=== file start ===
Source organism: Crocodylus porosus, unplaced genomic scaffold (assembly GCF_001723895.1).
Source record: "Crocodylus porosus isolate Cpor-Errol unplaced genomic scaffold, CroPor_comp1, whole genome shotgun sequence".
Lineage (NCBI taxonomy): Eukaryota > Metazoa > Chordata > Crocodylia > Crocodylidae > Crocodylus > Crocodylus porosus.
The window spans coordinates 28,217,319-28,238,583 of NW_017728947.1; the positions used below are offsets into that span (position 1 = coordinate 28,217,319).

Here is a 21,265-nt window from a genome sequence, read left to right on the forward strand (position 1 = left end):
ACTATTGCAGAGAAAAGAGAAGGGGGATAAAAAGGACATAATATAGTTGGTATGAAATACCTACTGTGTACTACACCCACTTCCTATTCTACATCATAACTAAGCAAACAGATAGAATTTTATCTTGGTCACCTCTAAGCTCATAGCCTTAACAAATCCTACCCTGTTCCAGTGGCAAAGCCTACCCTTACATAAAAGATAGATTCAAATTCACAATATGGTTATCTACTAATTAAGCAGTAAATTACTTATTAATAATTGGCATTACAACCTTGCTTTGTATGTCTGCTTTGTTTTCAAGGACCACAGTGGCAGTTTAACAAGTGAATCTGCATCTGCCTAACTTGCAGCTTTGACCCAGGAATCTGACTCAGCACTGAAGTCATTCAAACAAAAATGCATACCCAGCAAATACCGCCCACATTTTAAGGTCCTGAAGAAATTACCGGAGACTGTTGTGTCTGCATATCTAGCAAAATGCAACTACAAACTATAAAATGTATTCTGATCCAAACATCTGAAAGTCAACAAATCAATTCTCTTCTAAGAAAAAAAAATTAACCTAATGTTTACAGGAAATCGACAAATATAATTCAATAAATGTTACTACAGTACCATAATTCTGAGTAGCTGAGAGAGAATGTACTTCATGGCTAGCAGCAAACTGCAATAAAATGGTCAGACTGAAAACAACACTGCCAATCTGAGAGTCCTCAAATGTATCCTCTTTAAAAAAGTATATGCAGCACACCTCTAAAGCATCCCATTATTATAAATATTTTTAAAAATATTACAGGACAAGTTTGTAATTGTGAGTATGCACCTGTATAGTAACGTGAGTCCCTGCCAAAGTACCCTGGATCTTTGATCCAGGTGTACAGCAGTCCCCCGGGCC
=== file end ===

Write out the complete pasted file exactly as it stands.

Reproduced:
Source organism: Crocodylus porosus, unplaced genomic scaffold (assembly GCF_001723895.1).
Source record: "Crocodylus porosus isolate Cpor-Errol unplaced genomic scaffold, CroPor_comp1, whole genome shotgun sequence".
Lineage (NCBI taxonomy): Eukaryota > Metazoa > Chordata > Crocodylia > Crocodylidae > Crocodylus > Crocodylus porosus.
The window spans coordinates 28,217,319-28,238,583 of NW_017728947.1; the positions used below are offsets into that span (position 1 = coordinate 28,217,319).

Here is a 21,265-nt window from a genome sequence, read left to right on the forward strand (position 1 = left end):
ACTATTGCAGAGAAAAGAGAAGGGGGATAAAAAGGACATAATATAGTTGGTATGAAATACCTACTGTGTACTACACCCACTTCCTATTCTACATCATAACTAAGCAAACAGATAGAATTTTATCTTGGTCACCTCTAAGCTCATAGCCTTAACAAATCCTACCCTGTTCCAGTGGCAAAGCCTACCCTTACATAAAAGATAGATTCAAATTCACAATATGGTTATCTACTAATTAAGCAGTAAATTACTTATTAATAATTGGCATTACAACCTTGCTTTGTATGTCTGCTTTGTTTTCAAGGACCACAGTGGCAGTTTAACAAGTGAATCTGCATCTGCCTAACTTGCAGCTTTGACCCAGGAATCTGACTCAGCACTGAAGTCATTCAAACAAAAATGCATACCCAGCAAATACCGCCCACATTTTAAGGTCCTGAAGAAATTACCGGAGACTGTTGTGTCTGCATATCTAGCAAAATGCAACTACAAACTATAAAATGTATTCTGATCCAAACATCTGAAAGTCAACAAATCAATTCTCTTCTAAGAAAAAAAAATTAACCTAATGTTTACAGGAAATCGACAAATATAATTCAATAAATGTTACTACAGTACCATAATTCTGAGTAGCTGAGAGAGAATGTACTTCATGGCTAGCAGCAAACTGCAATAAAATGGTCAGACTGAAAACAACACTGCCAATCTGAGAGTCCTCAAATGTATCCTCTTTAAAAAAGTATATGCAGCACACCTCTAAAGCATCCCATTATTATAAATATTTTTAAAAATATTACAGGACAAGTTTGTAATTGTGAGTATGCACCTGTATAGTAACGTGAGTCCCTGCCAAAGTACCCTGGATCTTTGATCCAGGTGTACAGCAGTCCCCCGGGCC